I’ve made no secret of my distaste for what I’ve described (okay, okay, flippantly described) as “the atmospheric punditry some have come to expect from this blog.” (Although, I must confess that, hypocritically, I do follow Lawfare intermittently and have even engaged on occasion, click on that last hyperlink or here for further proof.)
I also harbor deep admiration and respect for my friends Gabor and Steve, and for much of their work in this realm.
Last but not least on the long list of factors holding me back, I am exhausted. I only recently reached home after a grueling nine-day trip to the place at the heart of Gabor and Steve’s exchange, the infamous U.S. Naval Station at Guantánamo Bay, Cuba. As a result, part of me just wants to sink into a couch and nap, or read a book (one unrelated to these matters).
But it is perhaps the very fact that I’ve just returned from a week of meetings with the men that my students and I represent at that prison that compels this response.
Not one of those men would agree with Steve that “moving the detainees stateside likely would redound to their legal benefit.” I have learned to defer to their analysis and instincts because—notwithstanding all my love and respect for the contributors to this blog and others like it—the prisoners are the foremost experts on all matters Guantánamo-related. It is they who have the most skin in the game and the greatest stake, therefore, in tracking and dissecting developments both legal and political as well as their manifold ramifications.
It isn’t merely that I respectfully disagree with Steve’s jurisprudential prognosis from a purely technical standpoint (I do). Of course, a rejuvenated D.C. Circuit or other circuits taking up issues relating to the continuing, indefinite, military imprisonment of Guantánamo inmates brought to the United States might veer away from extant D.C. Circuit jurisprudence. But it is at least equally if not more likely that those courts might embrace and entrench that problematic body of law in the context of stateside detention.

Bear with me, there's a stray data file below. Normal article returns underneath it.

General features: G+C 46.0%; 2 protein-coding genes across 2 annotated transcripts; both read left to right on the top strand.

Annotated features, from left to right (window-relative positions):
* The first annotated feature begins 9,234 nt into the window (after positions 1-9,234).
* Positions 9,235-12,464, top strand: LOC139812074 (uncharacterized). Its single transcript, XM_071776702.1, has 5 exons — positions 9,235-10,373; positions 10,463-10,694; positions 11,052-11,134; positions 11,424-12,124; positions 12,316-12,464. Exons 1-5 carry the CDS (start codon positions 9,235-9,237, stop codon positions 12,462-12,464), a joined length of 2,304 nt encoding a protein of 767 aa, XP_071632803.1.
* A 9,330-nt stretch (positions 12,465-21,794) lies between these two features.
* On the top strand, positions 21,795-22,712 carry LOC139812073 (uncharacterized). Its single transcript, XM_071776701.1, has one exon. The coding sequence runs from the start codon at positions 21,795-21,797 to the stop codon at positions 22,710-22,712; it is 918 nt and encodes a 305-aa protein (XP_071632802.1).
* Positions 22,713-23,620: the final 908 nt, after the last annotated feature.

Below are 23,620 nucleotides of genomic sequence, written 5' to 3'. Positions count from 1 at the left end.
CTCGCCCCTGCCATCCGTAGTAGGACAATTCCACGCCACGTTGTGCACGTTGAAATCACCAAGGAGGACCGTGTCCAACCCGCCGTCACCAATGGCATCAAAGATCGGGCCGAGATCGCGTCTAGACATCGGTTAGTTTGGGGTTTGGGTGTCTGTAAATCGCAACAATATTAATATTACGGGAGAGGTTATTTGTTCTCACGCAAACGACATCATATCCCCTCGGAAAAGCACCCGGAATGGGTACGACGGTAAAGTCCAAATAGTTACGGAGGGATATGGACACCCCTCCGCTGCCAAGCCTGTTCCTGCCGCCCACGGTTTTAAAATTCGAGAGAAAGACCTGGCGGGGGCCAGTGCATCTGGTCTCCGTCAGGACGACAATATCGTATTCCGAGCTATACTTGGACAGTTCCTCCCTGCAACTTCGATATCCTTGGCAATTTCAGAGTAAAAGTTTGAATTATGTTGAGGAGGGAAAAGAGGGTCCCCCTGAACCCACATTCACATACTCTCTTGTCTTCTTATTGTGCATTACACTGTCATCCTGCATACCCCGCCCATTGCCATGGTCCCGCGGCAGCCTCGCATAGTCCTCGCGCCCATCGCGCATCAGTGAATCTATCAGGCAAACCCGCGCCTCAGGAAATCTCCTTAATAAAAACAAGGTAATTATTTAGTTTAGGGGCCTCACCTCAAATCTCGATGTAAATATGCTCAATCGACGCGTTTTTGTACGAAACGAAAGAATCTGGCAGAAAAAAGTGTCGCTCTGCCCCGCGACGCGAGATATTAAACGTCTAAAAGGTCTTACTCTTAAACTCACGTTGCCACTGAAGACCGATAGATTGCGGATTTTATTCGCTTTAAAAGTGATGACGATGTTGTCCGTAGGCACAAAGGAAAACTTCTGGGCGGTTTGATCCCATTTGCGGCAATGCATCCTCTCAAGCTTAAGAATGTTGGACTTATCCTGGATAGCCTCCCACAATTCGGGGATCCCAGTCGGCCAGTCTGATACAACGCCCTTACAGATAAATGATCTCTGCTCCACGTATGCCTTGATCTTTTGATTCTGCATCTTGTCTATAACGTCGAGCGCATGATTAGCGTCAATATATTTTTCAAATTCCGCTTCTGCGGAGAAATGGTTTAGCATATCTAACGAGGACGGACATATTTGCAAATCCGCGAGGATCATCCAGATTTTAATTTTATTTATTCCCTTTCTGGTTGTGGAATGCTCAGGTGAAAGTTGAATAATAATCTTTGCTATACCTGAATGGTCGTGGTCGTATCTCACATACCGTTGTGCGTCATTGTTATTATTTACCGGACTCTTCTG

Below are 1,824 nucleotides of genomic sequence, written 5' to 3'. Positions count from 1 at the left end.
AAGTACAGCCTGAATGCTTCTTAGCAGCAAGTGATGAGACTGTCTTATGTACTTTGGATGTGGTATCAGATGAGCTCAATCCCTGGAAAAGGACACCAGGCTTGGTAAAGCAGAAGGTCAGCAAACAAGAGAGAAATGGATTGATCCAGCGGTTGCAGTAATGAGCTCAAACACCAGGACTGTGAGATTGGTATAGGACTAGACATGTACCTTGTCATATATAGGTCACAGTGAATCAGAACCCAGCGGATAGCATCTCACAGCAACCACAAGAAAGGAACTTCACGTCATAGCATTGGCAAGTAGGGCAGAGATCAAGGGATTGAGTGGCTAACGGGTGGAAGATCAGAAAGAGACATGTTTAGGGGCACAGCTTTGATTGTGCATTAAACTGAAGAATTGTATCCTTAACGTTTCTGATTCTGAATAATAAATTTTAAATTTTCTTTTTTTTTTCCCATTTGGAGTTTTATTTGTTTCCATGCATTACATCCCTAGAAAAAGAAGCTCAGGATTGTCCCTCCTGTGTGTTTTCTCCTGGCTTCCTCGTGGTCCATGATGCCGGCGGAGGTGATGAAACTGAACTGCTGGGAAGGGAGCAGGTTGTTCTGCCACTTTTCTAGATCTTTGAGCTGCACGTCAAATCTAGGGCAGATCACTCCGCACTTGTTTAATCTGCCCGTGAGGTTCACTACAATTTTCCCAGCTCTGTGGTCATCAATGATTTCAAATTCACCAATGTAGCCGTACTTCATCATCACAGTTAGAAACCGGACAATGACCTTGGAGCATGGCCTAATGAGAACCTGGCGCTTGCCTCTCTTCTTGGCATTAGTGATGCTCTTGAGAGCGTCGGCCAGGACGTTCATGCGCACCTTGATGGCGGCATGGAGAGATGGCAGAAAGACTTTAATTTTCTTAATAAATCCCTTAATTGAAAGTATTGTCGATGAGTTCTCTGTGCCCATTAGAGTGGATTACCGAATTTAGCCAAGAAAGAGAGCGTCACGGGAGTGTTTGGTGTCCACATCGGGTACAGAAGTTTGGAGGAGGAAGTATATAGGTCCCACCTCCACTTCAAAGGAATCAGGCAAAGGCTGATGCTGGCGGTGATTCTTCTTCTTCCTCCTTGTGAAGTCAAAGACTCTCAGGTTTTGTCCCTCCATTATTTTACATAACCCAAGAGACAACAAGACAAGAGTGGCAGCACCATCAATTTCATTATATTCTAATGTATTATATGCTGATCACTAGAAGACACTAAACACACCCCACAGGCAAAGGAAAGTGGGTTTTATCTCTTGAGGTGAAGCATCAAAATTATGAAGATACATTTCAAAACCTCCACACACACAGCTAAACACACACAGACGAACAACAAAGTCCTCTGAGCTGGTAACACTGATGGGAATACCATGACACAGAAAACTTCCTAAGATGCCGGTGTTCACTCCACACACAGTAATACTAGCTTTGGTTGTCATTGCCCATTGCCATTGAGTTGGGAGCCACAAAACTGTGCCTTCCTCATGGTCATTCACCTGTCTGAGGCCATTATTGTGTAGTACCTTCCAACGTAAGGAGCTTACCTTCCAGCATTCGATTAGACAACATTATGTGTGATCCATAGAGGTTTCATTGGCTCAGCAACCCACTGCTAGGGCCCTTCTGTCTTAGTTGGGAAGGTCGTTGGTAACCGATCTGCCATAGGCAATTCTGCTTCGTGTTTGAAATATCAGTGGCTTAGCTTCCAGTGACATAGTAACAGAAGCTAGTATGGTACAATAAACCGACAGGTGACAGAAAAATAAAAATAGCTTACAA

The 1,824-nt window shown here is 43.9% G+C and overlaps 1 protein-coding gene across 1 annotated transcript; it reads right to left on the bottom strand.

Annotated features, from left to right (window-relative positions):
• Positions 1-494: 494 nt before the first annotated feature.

Steve rightly points to the only extant data point regarding this sort of detention on U.S. soil, the Fourth Circuit’s al-Marri decision. But theen banc court split 5 to 4 on the key issue whether enough process had been afforded al-Marri. Also, the case was decided in 2008, before the D.C. Circuit mounted its mutiny against Boumediene, providing much grist for the mills of any would-be copycat courts reviewing the detention of Guantánamo prisoners moved stateside.
In a politically charged, fear-driven environment where timorous courts nationwide haven’t exactly distinguished themselves as the bold stalwarts of justice some might have hoped they would be, it would not be wise to bank on those same courts tacking liberal when they could instead adapt to domestic detention the far more rights-restrictive concepts developed by the old D.C. Circuit in the extraterritorial context.